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Opinions of Tuesday, 24 November 2020

Columnist: GNA

Coronavirus and disruptions in rural development processes

Government has encouraged citizens to observe the safety protocols Government has encouraged citizens to observe the safety protocols

A Town Hall meeting had been planned as part of the review process of the district medium-term development plan (DMTDP), to discuss agricultural development needs, climate change resilience, unemployment and migration issues for the youth when all of a sudden COVID-19 struck and the meeting, cancelled.

We did not foresee this – there was not the slightest inkling about the pandemic, and therefore there was no alternative plan in place. It took everybody, especially decision-makers, by surprise and they are still struggling to deal with its effects.

The disease outbreak has affected every dimension of rural economies, ranging from agriculture, health to water and sanitation. Consequently, it has disrupted rural development planning and implementation processes.

While various policy responses have been discussed to tackle the challenges COVID-19 has brought, research and mitigation measures so far have not paid much attention to the processes (e.g. community consultations) of ‘doing’ development. Yet, these are important in ensuring consistency and quality decision-making at all governance levels.

This article focuses on how COVID-19 is affecting the planning and implementation of agriculture, rural livelihoods and health interventions. Disruptions in development processes COVID-19 has changed the dynamics of rural development. It has taken over potential implementation of interventions on food security, education, employment generation and poverty reduction.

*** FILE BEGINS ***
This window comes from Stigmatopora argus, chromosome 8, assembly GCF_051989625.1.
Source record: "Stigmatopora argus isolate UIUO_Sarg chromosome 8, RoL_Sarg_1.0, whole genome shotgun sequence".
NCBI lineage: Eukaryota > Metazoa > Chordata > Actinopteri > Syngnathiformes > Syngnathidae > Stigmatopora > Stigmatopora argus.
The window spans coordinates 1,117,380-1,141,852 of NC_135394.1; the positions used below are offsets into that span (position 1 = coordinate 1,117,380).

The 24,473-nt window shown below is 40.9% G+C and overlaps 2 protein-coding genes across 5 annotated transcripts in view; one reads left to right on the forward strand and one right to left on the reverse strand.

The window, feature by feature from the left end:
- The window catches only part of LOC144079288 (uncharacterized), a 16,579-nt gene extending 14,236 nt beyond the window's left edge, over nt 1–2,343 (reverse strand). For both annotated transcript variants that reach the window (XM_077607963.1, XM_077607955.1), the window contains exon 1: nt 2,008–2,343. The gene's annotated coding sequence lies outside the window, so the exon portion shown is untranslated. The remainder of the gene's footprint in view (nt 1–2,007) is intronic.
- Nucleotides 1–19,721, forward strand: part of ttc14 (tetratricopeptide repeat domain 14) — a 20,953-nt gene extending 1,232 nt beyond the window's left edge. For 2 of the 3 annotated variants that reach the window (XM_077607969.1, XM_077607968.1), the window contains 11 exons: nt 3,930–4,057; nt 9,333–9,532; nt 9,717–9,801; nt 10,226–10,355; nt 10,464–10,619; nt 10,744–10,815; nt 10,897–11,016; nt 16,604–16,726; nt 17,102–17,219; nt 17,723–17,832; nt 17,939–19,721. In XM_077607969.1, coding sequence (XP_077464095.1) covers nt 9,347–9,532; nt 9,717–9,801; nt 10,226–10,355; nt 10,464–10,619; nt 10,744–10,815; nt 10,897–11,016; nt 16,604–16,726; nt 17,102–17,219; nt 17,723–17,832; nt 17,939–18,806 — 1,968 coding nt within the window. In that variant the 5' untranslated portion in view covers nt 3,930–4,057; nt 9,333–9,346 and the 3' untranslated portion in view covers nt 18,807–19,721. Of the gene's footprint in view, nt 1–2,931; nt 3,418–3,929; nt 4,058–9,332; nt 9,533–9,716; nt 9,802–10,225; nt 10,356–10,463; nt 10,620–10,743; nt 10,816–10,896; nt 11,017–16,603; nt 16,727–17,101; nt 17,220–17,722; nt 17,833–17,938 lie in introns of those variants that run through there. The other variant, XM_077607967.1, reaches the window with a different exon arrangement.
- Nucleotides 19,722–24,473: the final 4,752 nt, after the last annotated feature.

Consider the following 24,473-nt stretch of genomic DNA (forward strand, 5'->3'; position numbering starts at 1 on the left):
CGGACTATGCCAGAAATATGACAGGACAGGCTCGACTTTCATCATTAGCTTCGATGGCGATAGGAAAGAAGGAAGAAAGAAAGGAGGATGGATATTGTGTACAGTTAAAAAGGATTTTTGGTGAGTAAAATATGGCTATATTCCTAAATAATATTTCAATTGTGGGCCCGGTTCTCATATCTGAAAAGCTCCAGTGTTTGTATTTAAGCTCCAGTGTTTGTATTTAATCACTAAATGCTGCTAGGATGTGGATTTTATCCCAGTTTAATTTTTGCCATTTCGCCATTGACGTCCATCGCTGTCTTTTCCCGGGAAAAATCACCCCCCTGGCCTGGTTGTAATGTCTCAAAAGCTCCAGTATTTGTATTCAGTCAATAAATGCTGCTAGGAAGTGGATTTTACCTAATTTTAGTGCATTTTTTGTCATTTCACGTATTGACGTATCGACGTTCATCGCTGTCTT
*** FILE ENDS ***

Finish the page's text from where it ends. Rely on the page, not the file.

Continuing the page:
When Ghana announced her first case of the flu-like virus, a substantial percentage of financial resource meant for provision of boreholes, agriculture extension, mid-year reviews and business advisory services was quickly diverted into disinfecting markets and public places, the supply of water and Veronica buckets, personal protective equipment, soaps, sanitisers, and the sensitization of people.

While this response helped the country to tackle the disease spread, it is worth noting that planning and budgeting for 2020 were made without COVID-19 in mind. As such, emergency plans had to be made, and existing budgets re-prioritized to fit in the COVID-19 related activities.

This invariably has affected the government’s ability to continue implementation of existing projects and development activities, especially, but not limited to those meant to enhance livelihoods, improve community water supply and the conduct of participatory experiments on conservation agriculture.

On the practical side, mitigation measures such as physical distancing and restrictions on the number of people at public gathering made Area Council level participatory mid-year reviews impossible. Previously implemented development interventions could therefore not be effectively monitored and evaluated to provide vital lessons for planning the next DMTDPs. Again, with limited office facilities in places where 5-7 planning officers share one small office, some have to take compulsory leave, as physical distancing cannot be practised. This has led to a reduction in productivity and output levels, as few officers take up the workload of the many on leave. Besides, working from home for most officers is not efficient because of inadequate laptops, low internet connectivity and general lack of capability in the use of online meeting platforms (e.g. Zoom, Teams).